The Tao of Gaming

Boardgames and lesser pursuits

Posts Tagged ‘Caylus Magna Carta

Labor Day Gaming

Tried Northern Pacific — A minimalist (Winsome?) where you either drive a route inevitably towards Seattle or invest in a city by placing a cube (and many players can be in the same city, but each player has one “large” cube worth double). When a city is hit, all the cubes pay out by being returned (with a bonus). But if you get bypassed your cubes are locked. At the end of each round, you get points for each cube you have left. Cubes left on the board are a (bad) tiebreak. So, implicit collusion and a bit of zugzwang. (Since you are compelled to make a move on your turn and cubes are tight). Interesting idea, didn’t love it, but its fast and I’d play again. Indifferent.

Got in a few games of Caylus Magna Carta, the rare ‘card version’ I prefer to the original (because its faster and the individual decks means that there is much more variety between games — players can’t always play buildings in a groupthink order). Suggest, still.

Another game of Quacks of Quedlinberg. A local has the (verrah nice) acrylic (?) pieces. I’m not a huge bling-out-your-game guy, but I may start it for a few games I love. Growing on me, a little.  The Taoling wants me to get this, I think. Indifferent plus.

(Speaking of blinging — I invested in quite a few card sleeves for Mage Knight which was a good idea — the card sleeves have worn out! That’s what 400 games will do).

Played a few more 1846 (and some others played the 1867(?) Canada game today). I’ve won all of these, but in the last game I really botched the opening. I took  the Port and CWI (? chicago token) and then opened B&O, but I parred it too high which meant I had to buy the first 3 instead of a two and a three and — adding insult to injury I had to go first in OR2 and was a build short of connecting into the NYC’s network, so I had a pitiful run. However, the owner of the Illinois Central got greedy and tried to dig into multiple Chicago spaces and that let me quickly steal/finish an E-W run through Detroit, and in the (long) brown phase I was running four, four and five train (the latter getting the EW bonus) for too many ORs. I’m really enjoying the 18xx Renaissance here. (It helps that a few locals are snapping up many different titles).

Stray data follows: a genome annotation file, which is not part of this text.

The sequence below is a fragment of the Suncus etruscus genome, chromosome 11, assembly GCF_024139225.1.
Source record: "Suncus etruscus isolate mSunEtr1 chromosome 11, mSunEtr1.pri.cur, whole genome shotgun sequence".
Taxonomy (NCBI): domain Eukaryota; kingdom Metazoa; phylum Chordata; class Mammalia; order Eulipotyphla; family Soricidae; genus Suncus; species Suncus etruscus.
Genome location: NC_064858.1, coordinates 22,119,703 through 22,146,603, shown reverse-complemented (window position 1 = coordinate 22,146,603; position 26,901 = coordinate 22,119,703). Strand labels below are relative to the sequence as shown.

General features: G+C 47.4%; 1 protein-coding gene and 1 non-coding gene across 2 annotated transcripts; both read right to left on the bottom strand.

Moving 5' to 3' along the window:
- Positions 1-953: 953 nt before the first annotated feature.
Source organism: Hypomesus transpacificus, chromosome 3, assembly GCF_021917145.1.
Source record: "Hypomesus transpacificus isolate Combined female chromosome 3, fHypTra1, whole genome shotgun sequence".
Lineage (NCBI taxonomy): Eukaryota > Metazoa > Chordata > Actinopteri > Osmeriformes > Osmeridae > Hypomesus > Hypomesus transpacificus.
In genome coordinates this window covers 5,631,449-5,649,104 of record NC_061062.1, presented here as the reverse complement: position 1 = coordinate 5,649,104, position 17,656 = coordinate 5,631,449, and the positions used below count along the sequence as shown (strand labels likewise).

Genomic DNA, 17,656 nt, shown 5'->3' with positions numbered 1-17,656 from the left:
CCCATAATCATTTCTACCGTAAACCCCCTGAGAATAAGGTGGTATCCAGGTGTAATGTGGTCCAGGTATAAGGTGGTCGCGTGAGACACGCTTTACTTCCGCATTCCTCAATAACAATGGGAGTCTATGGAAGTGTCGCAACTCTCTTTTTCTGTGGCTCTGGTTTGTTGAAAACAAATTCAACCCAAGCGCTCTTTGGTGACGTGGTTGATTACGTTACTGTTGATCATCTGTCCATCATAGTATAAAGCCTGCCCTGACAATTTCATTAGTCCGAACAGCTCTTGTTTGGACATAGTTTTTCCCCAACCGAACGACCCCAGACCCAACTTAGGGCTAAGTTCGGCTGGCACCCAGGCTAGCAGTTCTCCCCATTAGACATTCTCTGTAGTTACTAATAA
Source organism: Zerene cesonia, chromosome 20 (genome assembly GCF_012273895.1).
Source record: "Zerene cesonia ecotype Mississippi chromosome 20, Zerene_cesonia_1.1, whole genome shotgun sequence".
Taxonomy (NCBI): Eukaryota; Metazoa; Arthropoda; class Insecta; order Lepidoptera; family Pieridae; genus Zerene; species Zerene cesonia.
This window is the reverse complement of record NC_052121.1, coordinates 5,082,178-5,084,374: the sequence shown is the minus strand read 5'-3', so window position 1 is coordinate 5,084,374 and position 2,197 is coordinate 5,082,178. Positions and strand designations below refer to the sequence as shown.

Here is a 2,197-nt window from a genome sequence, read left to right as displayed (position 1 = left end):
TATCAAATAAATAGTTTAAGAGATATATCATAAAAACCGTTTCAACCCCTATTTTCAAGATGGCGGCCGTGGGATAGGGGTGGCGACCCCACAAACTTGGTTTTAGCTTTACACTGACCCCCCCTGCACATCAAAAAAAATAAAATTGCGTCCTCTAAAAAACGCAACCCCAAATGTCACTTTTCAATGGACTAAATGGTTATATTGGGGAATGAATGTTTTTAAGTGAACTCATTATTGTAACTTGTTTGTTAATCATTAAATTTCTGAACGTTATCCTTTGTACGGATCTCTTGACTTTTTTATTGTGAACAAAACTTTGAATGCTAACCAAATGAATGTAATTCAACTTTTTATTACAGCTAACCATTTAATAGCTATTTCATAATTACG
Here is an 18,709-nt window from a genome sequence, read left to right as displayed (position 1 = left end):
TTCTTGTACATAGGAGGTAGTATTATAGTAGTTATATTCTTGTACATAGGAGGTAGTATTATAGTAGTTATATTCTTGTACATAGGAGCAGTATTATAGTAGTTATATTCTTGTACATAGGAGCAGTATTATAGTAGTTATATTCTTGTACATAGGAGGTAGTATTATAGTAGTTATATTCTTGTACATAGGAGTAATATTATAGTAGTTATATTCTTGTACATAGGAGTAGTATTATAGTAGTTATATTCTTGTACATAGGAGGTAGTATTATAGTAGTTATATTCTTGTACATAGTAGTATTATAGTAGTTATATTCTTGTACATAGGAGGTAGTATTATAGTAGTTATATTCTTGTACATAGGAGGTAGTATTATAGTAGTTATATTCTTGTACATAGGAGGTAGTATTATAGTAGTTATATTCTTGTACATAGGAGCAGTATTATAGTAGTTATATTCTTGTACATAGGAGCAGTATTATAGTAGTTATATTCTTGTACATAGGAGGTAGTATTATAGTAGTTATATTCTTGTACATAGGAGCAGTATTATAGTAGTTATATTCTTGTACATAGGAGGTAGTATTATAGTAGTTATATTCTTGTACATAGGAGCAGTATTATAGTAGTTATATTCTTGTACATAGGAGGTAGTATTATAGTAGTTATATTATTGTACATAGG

I didn’t play in that other one because I was playing at the bridge club. Here’s an odd suit combination:

Q8xx in dummy opposite ATx. Playing in 3NT with plentiful entries I lead low from the queen (planning on hooking the T) when 2nd hand played the king quickly. I won this (naturally) and then spent a lot of time looking at how to endplay the other hand to force them to lead a diamond presumably from their presumably remaining J9xx. I did consider if 2nd hand had done something tricky or just bizarre, but she was a new-ish player, so played for a stiff.

Nope — second hand high from K9 doubleton. If I read that I pick up the suit for three tricks and no losers (leading the Ten to smother the nine) but I just played for the stiff king. Frustrating.

At least I was playing in a deliberate pace and not just automatically. I gave several hands detailed consideration. Possibly even correct thought. A decent chunk of my analysis is — “which line gives my opponents more options to make mistakes” but honestly that’s a big part of the game at a local club.

Written by taogaming

September 2, 2019 at 9:19 pm

Caylus Magna Carta Strategy

I’ve taken CMC to the last two game sessions and played. I’ve enjoyed going back and revisiting it (which I don’t think I could do with regular Caylus in a group of new players).

In revisiting the game, I still worry about cube bullying, although I did just fine with a building spam strategy. I got a few castle tokens, mainly via my church, but also got 14 points off of buildings and ~5 gold from my mine. I lost out by a point to the player who built the 14 point blue building. The nice thing is that the strategies seem much more fluid, because of the card flow. It really matters which pink buildings are absent, and which buildings get built early. Despite all my writings about Caylus, I’ve never really gone into CMC strategy.